Thomas Wood studies political campaigns and their effects on voters’ attitudes and behavior. Wood recently worked as director of experiments and modeling for the Jeb Bush presidential campaign. He teaches "Voters and Elections." He discusses his experience during the Republican presidential primary and assesses student interest elections.
Tell us about your recent experience on the 2016 presidential campaign trail.
I was the director of experiments and modeling for the Jeb Bush campaign, which meant I worked day to day in the field. About every two weeks we would do one to five thousand surveys, and then we would take those answers, append them to voter and consumer data, and run models about the way that socioeconomic markers impacted primary ballot choices in the last 15 days.
When you think about primary voter data, you’re asking people to make a choice between 15 candidates from the same party, so you have to throw away most of the data that campaigns rely on. You are choosing between seven different types of vanilla ice cream. We observed quite quickly that class was going to be the most important cleavage between the Republican cohort, so from there, we had to spend time figuring out the best ways to measure socioeconomic indicators from survey data.
For every voter, we had 14,000 characteristics that boiled down to the magazines you read, whether you had ever bought mail-order steaks, the number of credit cards you have. The mail-order steaks piece of information is a big one. If you sent away for frozen steaks in the mail, you tended to fall into a higher socio-economic status. These funny little patterns tend to matter a lot in a primary race.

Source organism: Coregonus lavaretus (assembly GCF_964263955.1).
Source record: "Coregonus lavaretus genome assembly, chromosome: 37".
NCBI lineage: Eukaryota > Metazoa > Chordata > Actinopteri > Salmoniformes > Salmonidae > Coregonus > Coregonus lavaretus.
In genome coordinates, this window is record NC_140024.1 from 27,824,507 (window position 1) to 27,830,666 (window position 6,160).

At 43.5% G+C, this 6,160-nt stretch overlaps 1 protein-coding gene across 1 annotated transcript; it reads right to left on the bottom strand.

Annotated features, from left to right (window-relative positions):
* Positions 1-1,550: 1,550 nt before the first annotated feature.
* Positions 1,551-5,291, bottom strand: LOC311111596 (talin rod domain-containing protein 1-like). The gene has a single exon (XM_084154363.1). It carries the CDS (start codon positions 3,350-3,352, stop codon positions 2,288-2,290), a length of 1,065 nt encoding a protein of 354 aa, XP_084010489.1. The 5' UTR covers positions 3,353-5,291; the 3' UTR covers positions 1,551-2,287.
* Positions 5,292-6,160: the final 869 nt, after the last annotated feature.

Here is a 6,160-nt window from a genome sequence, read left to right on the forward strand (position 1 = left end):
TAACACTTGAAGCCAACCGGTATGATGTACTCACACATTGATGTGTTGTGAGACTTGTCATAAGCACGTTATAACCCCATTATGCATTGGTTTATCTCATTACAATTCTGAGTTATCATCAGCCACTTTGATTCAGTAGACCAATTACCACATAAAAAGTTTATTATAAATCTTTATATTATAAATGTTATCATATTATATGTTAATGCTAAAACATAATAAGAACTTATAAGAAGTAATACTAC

What we found worked well was county-level data indicators of real estate. For example, home heating type — whether or not you had electric heating or wood fire heaters — was a hugely predictive indicator of who you were going to vote for.
Thomas Wood, @osupolisci prof, shares his #election2016 experience and insights w/ @ASCatOSU #votertrends #ASCDaily
How are student attitudes towards this election different than the general population?
It doesn’t compare. The students at Ohio State are way more engaged in the political process in a way that is completely anomalous to the way the general public engages in politics. College is the weirdest time for examining mass attitudes because the environment is so much more diverse and inclusive than most American communities and workplaces.
I study unorthodox, heterodox mass attitudes, and there is a group of people who think all public opinion reporting is a shell game. It’s interesting to teach a class on mass attitudes when the perception is that the data you get from survey research is a con.
Students are very sophisticated, but it’s been difficult to discuss the election in class from a policy perspective. They are really on edge right now. What I’ve seen, though, is that both young Democrats and young Republicans are dissatisfied with modern society.
How did the experience of working in the field influence your teaching?
One thing that has changed is the way I talk to young undergrads. If a student has a capacity for statistics, I tell them to take all the computing classes they possibly can. There is such a gaping moor of talent and so much appetite for students who can take a voter file, score it, and hand it back to a campaign that they will never be out of a job.
The number of people who get politics and also understand computational statistics is so small; there is a massive career opportunity here, because after you have campaign experience, you can take these skills to businesses as well because they do similar types of research for consumer data.